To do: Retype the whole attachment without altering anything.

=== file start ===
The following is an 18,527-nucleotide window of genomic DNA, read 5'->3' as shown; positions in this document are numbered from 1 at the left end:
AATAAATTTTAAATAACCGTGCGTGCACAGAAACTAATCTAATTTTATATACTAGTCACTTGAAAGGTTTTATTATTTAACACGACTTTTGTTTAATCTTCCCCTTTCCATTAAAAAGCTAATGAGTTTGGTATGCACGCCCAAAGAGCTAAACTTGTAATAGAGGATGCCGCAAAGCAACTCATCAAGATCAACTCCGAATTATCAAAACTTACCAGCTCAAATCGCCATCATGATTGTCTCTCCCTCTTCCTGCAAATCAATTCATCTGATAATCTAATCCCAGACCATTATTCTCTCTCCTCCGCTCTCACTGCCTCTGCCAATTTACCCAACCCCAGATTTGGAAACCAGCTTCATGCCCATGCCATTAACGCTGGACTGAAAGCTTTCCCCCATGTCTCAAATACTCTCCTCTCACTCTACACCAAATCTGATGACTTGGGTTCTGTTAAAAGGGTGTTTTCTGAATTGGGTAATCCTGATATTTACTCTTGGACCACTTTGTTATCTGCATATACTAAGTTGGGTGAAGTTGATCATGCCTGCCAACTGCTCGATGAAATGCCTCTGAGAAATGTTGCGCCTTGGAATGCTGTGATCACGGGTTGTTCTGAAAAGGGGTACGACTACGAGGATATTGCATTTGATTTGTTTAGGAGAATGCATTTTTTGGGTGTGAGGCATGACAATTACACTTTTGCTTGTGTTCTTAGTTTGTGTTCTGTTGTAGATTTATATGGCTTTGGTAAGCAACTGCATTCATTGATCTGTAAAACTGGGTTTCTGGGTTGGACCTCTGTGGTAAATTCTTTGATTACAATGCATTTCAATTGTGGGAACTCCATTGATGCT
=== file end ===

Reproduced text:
The following is an 18,527-nucleotide window of genomic DNA, read 5'->3' as shown; positions in this document are numbered from 1 at the left end:
AATAAATTTTAAATAACCGTGCGTGCACAGAAACTAATCTAATTTTATATACTAGTCACTTGAAAGGTTTTATTATTTAACACGACTTTTGTTTAATCTTCCCCTTTCCATTAAAAAGCTAATGAGTTTGGTATGCACGCCCAAAGAGCTAAACTTGTAATAGAGGATGCCGCAAAGCAACTCATCAAGATCAACTCCGAATTATCAAAACTTACCAGCTCAAATCGCCATCATGATTGTCTCTCCCTCTTCCTGCAAATCAATTCATCTGATAATCTAATCCCAGACCATTATTCTCTCTCCTCCGCTCTCACTGCCTCTGCCAATTTACCCAACCCCAGATTTGGAAACCAGCTTCATGCCCATGCCATTAACGCTGGACTGAAAGCTTTCCCCCATGTCTCAAATACTCTCCTCTCACTCTACACCAAATCTGATGACTTGGGTTCTGTTAAAAGGGTGTTTTCTGAATTGGGTAATCCTGATATTTACTCTTGGACCACTTTGTTATCTGCATATACTAAGTTGGGTGAAGTTGATCATGCCTGCCAACTGCTCGATGAAATGCCTCTGAGAAATGTTGCGCCTTGGAATGCTGTGATCACGGGTTGTTCTGAAAAGGGGTACGACTACGAGGATATTGCATTTGATTTGTTTAGGAGAATGCATTTTTTGGGTGTGAGGCATGACAATTACACTTTTGCTTGTGTTCTTAGTTTGTGTTCTGTTGTAGATTTATATGGCTTTGGTAAGCAACTGCATTCATTGATCTGTAAAACTGGGTTTCTGGGTTGGACCTCTGTGGTAAATTCTTTGATTACAATGCATTTCAATTGTGGGAACTCCATTGATGCT